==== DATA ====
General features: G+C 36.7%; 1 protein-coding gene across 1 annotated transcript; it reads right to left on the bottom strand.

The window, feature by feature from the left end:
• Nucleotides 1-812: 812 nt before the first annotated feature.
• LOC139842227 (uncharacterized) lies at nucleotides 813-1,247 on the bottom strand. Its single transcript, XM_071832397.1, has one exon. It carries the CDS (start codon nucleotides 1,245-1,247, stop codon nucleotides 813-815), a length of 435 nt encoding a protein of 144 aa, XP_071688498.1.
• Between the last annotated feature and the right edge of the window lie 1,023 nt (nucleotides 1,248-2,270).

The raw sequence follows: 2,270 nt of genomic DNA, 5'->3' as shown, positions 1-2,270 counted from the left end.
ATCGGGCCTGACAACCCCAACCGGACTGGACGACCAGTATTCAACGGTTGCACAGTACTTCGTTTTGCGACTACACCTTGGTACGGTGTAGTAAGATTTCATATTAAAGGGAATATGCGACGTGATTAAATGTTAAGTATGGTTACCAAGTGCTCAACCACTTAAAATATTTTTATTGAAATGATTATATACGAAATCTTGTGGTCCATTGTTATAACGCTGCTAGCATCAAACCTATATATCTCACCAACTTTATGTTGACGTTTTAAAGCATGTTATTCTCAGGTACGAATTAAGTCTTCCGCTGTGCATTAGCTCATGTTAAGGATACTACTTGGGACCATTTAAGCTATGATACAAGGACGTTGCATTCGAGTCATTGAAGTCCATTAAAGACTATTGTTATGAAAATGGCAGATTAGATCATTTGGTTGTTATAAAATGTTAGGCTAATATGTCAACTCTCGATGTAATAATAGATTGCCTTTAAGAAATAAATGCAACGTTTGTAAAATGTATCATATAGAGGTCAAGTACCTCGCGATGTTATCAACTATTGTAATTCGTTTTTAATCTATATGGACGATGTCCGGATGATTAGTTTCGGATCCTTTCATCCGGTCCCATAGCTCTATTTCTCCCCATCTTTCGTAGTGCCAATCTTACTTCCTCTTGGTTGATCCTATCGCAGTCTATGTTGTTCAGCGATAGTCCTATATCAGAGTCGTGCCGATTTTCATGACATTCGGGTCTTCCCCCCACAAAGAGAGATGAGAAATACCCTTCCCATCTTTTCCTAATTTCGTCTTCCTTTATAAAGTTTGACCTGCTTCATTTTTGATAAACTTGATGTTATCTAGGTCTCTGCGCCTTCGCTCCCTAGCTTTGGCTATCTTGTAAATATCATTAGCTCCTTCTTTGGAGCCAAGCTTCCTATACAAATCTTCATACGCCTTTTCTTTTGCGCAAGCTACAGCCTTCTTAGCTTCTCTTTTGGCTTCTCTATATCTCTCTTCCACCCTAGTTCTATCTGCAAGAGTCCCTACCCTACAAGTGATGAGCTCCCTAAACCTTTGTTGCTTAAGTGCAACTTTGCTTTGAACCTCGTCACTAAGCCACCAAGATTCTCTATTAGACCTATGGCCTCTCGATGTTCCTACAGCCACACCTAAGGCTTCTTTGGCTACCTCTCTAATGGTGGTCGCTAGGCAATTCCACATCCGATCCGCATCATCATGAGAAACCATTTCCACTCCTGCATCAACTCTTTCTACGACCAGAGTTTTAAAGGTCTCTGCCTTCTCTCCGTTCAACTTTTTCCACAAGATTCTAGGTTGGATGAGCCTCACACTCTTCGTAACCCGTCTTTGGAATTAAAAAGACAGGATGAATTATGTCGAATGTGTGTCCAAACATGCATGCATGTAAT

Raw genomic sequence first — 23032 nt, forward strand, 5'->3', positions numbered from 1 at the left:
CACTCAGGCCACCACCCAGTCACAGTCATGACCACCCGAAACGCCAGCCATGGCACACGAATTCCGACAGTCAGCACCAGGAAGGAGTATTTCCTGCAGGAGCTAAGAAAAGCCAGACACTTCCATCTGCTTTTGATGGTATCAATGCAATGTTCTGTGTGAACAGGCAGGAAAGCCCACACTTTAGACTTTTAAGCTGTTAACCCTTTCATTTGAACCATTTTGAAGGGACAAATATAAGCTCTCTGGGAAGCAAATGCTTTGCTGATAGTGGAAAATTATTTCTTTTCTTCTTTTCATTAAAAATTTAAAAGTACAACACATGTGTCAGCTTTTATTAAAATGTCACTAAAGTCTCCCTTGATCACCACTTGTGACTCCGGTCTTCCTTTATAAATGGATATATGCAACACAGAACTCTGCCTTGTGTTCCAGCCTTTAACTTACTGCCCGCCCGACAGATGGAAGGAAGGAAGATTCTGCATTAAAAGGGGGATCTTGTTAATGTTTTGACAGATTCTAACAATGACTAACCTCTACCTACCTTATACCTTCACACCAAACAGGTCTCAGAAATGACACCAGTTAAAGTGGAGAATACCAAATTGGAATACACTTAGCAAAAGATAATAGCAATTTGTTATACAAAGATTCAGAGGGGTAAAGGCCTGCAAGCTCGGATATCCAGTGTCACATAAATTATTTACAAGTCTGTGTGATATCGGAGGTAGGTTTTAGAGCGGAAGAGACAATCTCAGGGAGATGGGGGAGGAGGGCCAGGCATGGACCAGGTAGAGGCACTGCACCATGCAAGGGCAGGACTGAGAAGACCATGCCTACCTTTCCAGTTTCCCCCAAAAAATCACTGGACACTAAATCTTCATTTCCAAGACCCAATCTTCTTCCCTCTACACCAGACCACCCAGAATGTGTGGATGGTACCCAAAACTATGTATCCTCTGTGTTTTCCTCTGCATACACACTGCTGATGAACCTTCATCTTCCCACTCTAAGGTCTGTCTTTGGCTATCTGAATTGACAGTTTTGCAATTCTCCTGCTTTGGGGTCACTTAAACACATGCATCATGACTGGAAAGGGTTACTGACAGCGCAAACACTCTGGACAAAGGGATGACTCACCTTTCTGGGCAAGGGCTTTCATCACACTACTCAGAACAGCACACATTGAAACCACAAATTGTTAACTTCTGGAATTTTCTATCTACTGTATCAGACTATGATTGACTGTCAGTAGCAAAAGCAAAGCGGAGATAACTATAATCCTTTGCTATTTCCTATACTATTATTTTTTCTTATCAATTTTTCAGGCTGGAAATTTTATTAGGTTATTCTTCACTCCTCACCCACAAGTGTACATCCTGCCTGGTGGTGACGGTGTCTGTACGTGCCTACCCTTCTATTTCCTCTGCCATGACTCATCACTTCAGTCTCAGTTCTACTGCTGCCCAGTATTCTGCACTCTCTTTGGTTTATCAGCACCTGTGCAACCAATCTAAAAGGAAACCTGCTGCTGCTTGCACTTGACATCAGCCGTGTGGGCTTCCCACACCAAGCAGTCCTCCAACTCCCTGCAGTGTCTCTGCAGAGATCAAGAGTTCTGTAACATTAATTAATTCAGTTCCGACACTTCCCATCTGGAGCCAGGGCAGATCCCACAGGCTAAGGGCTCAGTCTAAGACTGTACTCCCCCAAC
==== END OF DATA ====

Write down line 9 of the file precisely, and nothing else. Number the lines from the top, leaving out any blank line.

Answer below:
CACTCAGGCCACCACCCAGTCACAGTCATGACCACCCGAAACGCCAGCCATGGCACACGAATTCCGACAGTCAGCACCAGGAAGGAGTATTTCCTGCAGGAGCTAAGAAAAGCCAGACACTTCCATCTGCTTTTGATGGTATCAATGCAATGTTCTGTGTGAACAGGCAGGAAAGCCCACACTTTAGACTTTTAAGCTGTTAACCCTTTCATTTGAACCATTTTGAAGGGACAAATATAAGCTCTCTGGGAAGCAAATGCTTTGCTGATAGTGGAAAATTATTTCTTTTCTTCTTTTCATTAAAAATTTAAAAGTACAACACATGTGTCAGCTTTTATTAAAATGTCACTAAAGTCTCCCTTGATCACCACTTGTGACTCCGGTCTTCCTTTATAAATGGATATATGCAACACAGAACTCTGCCTTGTGTTCCAGCCTTTAACTTACTGCCCGCCCGACAGATGGAAGGAAGGAAGATTCTGCATTAAAAGGGGGATCTTGTTAATGTTTTGACAGATTCTAACAATGACTAACCTCTACCTACCTTATACCTTCACACCAAACAGGTCTCAGAAATGACACCAGTTAAAGTGGAGAATACCAAATTGGAATACACTTAGCAAAAGATAATAGCAATTTGTTATACAAAGATTCAGAGGGGTAAAGGCCTGCAAGCTCGGATATCCAGTGTCACATAAATTATTTACAAGTCTGTGTGATATCGGAGGTAGGTTTTAGAGCGGAAGAGACAATCTCAGGGAGATGGGGGAGGAGGGCCAGGCATGGACCAGGTAGAGGCACTGCACCATGCAAGGGCAGGACTGAGAAGACCATGCCTACCTTTCCAGTTTCCCCCAAAAAATCACTGGACACTAAATCTTCATTTCCAAGACCCAATCTTCTTCCCTCTACACCAGACCACCCAGAATGTGTGGATGGTACCCAAAACTATGTATCCTCTGTGTTTTCCTCTGCATACACACTGCTGATGAACCTTCATCTTCCCACTCTAAGGTCTGTCTTTGGCTATCTGAATTGACAGTTTTGCAATTCTCCTGCTTTGGGGTCACTTAAACACATGCATCATGACTGGAAAGGGTTACTGACAGCGCAAACACTCTGGACAAAGGGATGACTCACCTTTCTGGGCAAGGGCTTTCATCACACTACTCAGAACAGCACACATTGAAACCACAAATTGTTAACTTCTGGAATTTTCTATCTACTGTATCAGACTATGATTGACTGTCAGTAGCAAAAGCAAAGCGGAGATAACTATAATCCTTTGCTATTTCCTATACTATTATTTTTTCTTATCAATTTTTCAGGCTGGAAATTTTATTAGGTTATTCTTCACTCCTCACCCACAAGTGTACATCCTGCCTGGTGGTGACGGTGTCTGTACGTGCCTACCCTTCTATTTCCTCTGCCATGACTCATCACTTCAGTCTCAGTTCTACTGCTGCCCAGTATTCTGCACTCTCTTTGGTTTATCAGCACCTGTGCAACCAATCTAAAAGGAAACCTGCTGCTGCTTGCACTTGACATCAGCCGTGTGGGCTTCCCACACCAAGCAGTCCTCCAACTCCCTGCAGTGTCTCTGCAGAGATCAAGAGTTCTGTAACATTAATTAATTCAGTTCCGACACTTCCCATCTGGAGCCAGGGCAGATCCCACAGGCTAAGGGCTCAGTCTAAGACTGTACTCCCCCAAC